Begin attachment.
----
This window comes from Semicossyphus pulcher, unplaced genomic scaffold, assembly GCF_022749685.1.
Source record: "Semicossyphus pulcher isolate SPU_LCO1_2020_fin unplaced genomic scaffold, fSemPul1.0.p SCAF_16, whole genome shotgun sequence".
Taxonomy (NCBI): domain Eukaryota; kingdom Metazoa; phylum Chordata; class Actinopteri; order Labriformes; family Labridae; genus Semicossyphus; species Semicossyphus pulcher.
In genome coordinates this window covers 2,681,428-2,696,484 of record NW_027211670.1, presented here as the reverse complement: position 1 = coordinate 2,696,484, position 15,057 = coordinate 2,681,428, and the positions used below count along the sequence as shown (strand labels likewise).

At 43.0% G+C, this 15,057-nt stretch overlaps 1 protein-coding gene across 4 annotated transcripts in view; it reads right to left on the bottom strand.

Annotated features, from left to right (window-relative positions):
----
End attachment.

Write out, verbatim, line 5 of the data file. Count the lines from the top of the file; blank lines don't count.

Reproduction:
At 43.0% G+C, this 15,057-nt stretch overlaps 1 protein-coding gene across 4 annotated transcripts in view; it reads right to left on the bottom strand.